The King of Naples' Breguet Clock Holds Court at Bonhams

One of the earliest carriage clocks, the Breguet number 179, sold to the King of Naples in 1804, will lead Bonhams Fine Clocks sale on 11 December in London. It has an estimate of £300,000-400,000. The clock forms one of eight lots offered from the same important private collection of exceptional Breguet carriage clocks. Six of the clocks have travelling cases and all have certificates issued by Breguet confirming their original sale.

Francis I (1777-1830) was King of the Two Sicilies between 1825-1830. He was born in Naples, the son of Ferdinand I of the Two Sicilies and his wife Archduchess Maria Carolina of Austria. He was also the nephew of Marie Antoinette and Louis XVI, the last King and Queen of France before the first French Republic. During the Napoleonic wars the Neapolitan royal family was forced into exile – seeking refuge in Sicily under the protection of the British fleet – first in 1799 and, after a brief return 1801, again in 1806. Upon the fall of Napoleon I, Francis' father, Ferdinand I, returned to Naples and suppressed the Sicilian constitution, incorporating his two kingdoms into that of the Two Sicilies in 1816.

Abraham-Louis Breguet was born in Switzerland in 1747. In 1762 he was sent to Versailles to be apprenticed to the watch trade under the influence of his stepfather, the reputed watchmaker, Joseph Tattet. Breguet was in business by 1775, and rapidly established his reputation by developing an entirely new world of watch and clock-making. Never ceasing to experiment, every watch and every clock that emerged from the workshop was unique, and each piece was made by hand.

Director of Bonhams Clock Department, James Stratton, said, "Breguet was one of the greatest horologists of all time. He pushed the boundaries of the possible, inventing mechanical phenomenon that worked to perfection, something rarely seen before. The pieces offered are important examples with exceptional provenance. These clocks – like all those that followed – became an integral part of the owner's life."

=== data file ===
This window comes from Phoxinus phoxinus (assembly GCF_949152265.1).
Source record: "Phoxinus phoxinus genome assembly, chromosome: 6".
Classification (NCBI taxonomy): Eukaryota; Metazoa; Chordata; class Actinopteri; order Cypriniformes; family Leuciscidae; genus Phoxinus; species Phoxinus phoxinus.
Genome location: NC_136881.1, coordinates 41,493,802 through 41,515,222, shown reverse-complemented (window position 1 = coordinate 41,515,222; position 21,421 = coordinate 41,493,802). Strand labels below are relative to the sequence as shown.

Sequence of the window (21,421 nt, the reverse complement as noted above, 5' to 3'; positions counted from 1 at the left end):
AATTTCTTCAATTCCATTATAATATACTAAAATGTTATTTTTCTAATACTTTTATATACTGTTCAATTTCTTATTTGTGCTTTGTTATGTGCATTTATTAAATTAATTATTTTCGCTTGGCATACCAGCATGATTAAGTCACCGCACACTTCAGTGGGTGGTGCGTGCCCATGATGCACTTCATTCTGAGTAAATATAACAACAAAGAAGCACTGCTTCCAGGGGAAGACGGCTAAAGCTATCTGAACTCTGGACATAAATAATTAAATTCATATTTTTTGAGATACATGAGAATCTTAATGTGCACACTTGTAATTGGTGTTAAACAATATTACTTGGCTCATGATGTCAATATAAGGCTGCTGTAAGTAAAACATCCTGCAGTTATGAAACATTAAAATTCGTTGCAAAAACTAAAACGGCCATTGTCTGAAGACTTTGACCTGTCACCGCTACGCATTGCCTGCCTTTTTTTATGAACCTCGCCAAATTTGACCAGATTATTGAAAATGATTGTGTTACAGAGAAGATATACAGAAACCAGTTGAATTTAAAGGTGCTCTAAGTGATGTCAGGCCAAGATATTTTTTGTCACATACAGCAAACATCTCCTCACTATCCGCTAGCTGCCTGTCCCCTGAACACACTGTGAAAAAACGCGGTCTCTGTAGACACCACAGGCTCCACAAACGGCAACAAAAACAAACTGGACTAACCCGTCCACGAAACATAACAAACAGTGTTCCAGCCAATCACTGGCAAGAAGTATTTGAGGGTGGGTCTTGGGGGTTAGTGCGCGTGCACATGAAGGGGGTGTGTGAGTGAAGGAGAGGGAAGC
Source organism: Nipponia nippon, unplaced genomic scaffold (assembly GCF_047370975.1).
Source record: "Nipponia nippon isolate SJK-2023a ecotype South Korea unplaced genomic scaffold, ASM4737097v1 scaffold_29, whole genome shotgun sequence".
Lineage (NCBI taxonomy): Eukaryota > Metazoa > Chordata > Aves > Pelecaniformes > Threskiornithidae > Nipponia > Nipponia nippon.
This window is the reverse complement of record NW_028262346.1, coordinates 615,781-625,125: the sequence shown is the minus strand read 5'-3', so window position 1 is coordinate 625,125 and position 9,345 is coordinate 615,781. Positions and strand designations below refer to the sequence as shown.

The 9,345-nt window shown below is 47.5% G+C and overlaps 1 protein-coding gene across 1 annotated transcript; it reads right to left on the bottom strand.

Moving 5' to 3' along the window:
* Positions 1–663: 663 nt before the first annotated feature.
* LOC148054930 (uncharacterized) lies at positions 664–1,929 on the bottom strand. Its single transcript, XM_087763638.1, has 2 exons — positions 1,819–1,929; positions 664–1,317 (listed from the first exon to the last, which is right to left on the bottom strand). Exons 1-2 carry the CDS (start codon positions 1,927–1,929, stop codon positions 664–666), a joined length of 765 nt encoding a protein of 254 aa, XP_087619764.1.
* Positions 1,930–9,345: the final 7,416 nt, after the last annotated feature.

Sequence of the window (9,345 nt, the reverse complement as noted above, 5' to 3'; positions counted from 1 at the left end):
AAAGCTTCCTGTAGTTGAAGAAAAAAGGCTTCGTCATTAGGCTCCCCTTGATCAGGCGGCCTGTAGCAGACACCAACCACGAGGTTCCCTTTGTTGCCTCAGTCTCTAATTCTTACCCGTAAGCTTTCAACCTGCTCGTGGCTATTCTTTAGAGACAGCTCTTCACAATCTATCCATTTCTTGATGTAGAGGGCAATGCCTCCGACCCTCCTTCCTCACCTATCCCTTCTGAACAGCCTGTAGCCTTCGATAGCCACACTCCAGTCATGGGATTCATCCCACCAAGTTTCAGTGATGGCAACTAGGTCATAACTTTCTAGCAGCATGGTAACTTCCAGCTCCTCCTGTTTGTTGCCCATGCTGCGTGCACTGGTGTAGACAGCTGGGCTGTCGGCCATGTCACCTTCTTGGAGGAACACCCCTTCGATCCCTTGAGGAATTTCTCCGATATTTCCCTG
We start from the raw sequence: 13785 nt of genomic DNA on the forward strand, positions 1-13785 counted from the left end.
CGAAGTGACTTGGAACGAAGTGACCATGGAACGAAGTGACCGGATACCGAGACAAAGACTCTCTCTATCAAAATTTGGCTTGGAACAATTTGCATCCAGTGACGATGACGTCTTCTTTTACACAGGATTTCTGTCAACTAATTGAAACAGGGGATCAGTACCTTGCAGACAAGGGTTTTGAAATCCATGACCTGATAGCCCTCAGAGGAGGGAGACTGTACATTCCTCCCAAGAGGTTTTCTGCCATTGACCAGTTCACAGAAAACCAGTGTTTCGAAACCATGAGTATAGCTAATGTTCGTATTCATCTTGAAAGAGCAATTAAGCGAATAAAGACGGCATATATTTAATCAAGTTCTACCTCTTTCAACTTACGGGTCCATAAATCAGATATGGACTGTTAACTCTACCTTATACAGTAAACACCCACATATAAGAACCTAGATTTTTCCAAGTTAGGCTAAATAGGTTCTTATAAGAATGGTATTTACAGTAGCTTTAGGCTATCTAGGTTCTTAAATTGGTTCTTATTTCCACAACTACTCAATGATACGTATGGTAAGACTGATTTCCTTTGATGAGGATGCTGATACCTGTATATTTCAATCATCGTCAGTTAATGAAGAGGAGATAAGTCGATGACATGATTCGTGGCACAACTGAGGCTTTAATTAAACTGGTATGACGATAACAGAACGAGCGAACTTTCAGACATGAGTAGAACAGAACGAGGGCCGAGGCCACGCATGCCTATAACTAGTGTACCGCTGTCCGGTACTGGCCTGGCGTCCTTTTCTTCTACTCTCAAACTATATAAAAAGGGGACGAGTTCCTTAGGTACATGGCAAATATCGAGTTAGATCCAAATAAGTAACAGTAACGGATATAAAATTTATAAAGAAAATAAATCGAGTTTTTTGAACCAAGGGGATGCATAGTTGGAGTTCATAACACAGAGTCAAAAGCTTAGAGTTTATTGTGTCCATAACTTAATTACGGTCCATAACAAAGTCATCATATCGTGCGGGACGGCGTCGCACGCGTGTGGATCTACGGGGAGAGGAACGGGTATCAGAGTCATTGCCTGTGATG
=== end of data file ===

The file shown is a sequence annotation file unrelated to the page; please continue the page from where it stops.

Other highlights of the sale include:

• The Baron de Blome Breguet. An exceptional early 19th Century French ormolu astronomic, grande and petite sonnerie striking carriage clock with perpetual calendar. Sold to Baron de Blome on the 29 January 1811 for 2,000 Francs. With original presentation case. Estimate: £300,000-400,000.

• The Gerugross Breguet. A very fine, small and rare early 19th Century French astronomic, quarter-repeating ormolu carriage clock timepiece with moonphase and four calendar indications, in original box with original hand-setting and winding key. Originally sold to Monsieur Gerugross on 30th September 1816 for 4,000 Francs, with certificate. Estimate £200,000-300,000.

• The Labanoff/ Downshire. A very fine, early 19th Century French ormolu quarter repeating, astronomic carriage clock timepiece with alarm, moonphase and calendar. With later bespoke travelling case and double-ended key. With certificate number 4183 confirming its sale on 6th October 1812 to Madame la Marquise de Downshire for 4,800 Francs. Estimate: £200,000-300,000.

• A fine and very rare, signed and dated late 17th Century Italian ebony night clock with inlaid hardstone panels, and patent silent escapement, Petrus Thomas Campani, Rome. Estimate: £150,000-200,000.

Contacts

Related auctions